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Fish Processing for a Better Future

Wednesday, November 14, 2018 - 10:09

Fish paste, used to make fish sauce, is a staple in every Cambodian household. But small-scale fisherfolk are often forced to sell their fish paste for less money because they lack access to larger markets, have to take out loans for equipment, and are competing with larger fishing boats that have moved into their areas. In Kroko District in Pursat Province this is also true. “Before this fish processing group was formed, we sold our fish paste to middlemen at a cheaper price because we took out a loan from them,” said by Sophy, 42 years old, a fisher folk in a floating village.

Debt was identified by the women’s group as a major factor in their inability to seek higher incomes. To address this issue, Rural Friend for Community Development (RFCD) and ActionAid worked with the women’s group in 2007 to develop a savings scheme and also provided some capital to buy improved fishing materials and supplies for the group. In 2018, RFCD continued to support the group with revolving funds to buy more fishing materials. Around 30 members also now support the group by paying into a pooled fund which benefits all members.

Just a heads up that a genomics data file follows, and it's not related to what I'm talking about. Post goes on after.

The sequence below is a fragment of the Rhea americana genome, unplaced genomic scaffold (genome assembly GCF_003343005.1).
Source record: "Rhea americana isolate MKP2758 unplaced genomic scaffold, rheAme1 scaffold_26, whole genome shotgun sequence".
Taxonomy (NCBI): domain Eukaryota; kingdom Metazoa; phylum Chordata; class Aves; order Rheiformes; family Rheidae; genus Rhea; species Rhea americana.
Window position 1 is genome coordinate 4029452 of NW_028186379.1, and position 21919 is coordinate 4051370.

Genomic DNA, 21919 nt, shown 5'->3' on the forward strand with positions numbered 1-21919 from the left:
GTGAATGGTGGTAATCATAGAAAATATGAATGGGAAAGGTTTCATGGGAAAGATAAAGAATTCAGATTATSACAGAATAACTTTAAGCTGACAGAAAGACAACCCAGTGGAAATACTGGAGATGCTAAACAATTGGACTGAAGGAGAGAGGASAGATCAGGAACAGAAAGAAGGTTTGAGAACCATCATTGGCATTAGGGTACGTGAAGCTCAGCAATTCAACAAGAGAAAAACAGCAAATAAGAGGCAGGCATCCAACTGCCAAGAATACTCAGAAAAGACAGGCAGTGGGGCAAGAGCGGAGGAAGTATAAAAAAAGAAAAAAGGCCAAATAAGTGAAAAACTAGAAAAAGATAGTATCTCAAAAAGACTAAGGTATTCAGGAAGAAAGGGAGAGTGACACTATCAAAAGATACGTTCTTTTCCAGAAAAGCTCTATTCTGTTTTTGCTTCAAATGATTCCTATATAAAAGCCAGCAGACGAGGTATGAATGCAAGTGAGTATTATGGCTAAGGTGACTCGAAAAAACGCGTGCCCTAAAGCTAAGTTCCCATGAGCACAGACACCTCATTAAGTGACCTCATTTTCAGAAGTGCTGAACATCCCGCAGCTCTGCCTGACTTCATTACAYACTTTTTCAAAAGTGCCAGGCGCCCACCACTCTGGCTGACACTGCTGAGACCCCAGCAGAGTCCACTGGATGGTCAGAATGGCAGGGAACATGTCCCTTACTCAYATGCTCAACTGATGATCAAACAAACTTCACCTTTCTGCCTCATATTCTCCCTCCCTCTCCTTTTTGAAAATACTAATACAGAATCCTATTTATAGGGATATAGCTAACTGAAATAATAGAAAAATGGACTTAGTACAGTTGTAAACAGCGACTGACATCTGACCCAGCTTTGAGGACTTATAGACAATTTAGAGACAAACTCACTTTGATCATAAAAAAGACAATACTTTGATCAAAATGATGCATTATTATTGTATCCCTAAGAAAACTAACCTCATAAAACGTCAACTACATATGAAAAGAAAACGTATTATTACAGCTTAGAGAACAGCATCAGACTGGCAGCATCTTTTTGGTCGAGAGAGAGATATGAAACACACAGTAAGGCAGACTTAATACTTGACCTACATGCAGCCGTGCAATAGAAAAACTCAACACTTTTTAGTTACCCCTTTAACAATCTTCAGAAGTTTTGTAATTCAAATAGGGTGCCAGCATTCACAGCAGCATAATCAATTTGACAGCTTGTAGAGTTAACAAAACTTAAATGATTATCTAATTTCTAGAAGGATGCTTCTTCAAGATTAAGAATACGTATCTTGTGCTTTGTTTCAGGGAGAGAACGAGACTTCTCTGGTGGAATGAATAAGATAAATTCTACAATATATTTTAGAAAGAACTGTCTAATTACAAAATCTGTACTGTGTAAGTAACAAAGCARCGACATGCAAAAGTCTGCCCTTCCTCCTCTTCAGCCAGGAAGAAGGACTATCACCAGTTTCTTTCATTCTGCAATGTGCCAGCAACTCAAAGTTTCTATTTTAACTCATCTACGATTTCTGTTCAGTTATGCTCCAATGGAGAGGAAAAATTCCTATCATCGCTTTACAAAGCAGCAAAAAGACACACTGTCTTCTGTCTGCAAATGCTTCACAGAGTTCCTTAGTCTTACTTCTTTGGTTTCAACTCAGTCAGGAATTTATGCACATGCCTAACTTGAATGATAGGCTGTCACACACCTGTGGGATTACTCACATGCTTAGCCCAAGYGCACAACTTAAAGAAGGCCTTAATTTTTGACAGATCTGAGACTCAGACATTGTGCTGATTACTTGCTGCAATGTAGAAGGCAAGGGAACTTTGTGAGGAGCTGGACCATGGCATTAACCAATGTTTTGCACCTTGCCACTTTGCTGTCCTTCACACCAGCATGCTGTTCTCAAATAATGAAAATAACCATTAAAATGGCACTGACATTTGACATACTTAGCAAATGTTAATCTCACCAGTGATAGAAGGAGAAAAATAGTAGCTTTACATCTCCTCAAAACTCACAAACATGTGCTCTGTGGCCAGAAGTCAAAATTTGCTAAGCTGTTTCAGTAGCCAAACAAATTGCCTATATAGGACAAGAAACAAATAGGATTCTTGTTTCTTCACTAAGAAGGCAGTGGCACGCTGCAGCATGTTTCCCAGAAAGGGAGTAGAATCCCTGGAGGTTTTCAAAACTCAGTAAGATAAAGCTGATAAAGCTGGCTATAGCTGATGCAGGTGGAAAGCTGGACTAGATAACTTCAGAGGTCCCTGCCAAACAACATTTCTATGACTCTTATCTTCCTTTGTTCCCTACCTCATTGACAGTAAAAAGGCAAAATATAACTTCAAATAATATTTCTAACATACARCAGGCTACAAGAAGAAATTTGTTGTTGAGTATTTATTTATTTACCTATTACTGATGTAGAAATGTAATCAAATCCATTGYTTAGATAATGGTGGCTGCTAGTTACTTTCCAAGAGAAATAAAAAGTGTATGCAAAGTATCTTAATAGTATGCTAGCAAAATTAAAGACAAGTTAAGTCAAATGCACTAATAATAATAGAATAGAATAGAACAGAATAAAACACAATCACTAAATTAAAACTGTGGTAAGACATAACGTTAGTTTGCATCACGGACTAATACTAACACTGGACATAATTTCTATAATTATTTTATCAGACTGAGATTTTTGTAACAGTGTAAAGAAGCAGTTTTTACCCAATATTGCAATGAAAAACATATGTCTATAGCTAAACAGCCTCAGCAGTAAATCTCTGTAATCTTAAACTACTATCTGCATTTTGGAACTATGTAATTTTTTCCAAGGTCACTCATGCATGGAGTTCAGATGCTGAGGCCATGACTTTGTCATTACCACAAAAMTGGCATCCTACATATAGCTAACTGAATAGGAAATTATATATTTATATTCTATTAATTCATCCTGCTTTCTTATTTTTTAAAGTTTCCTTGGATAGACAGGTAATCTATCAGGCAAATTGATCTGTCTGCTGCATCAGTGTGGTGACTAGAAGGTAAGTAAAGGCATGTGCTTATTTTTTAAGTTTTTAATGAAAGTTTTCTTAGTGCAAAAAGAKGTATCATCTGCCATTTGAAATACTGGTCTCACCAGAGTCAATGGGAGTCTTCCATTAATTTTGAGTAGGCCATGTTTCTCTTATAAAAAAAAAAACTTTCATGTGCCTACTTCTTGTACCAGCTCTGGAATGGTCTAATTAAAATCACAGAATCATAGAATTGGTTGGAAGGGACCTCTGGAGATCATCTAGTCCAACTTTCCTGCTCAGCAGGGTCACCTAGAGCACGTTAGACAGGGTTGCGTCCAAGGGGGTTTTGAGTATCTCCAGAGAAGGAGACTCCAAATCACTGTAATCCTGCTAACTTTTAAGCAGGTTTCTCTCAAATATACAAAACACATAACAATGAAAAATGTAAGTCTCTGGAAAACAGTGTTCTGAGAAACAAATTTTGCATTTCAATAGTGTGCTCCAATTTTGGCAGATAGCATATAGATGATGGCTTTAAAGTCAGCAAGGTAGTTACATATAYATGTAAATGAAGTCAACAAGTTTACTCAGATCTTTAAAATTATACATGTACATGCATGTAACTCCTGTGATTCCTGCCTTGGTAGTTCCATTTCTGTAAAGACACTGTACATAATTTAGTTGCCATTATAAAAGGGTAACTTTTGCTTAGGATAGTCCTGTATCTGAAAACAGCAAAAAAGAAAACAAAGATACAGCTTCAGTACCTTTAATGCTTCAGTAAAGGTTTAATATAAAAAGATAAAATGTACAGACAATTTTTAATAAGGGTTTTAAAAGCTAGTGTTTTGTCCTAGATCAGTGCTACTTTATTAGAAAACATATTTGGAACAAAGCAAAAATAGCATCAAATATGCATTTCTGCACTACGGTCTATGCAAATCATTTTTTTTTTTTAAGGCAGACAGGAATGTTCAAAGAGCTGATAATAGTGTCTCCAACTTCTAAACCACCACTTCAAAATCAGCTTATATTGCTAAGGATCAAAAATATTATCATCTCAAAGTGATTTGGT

Another partner present in the community, Conservation International (CI), also supported the group in 2014 by providing additional funding (to the sum of 12,000,000 Riel) to help the group establish a business. CI has been working on fishery conservation in the Tonle Sap Lake and River and saw the value of the women’s group. CI also provided training to the women’s group on fish processing and continued to strengthen the capacity of the saving group committee. And convinced of the good leadership of the group, the provincial Fishery Department of Pursat provided 21 items for fish processing to the groups.

With their increased income, the group was able to purchase a space to process the fish on their own. The women’s group has strengthened the member’s ability to increase their income, which has positive impacts on their families and community. Women are empowered to sell their fish products for a fair price, and have been able to cut out the middlemen by starting their own business.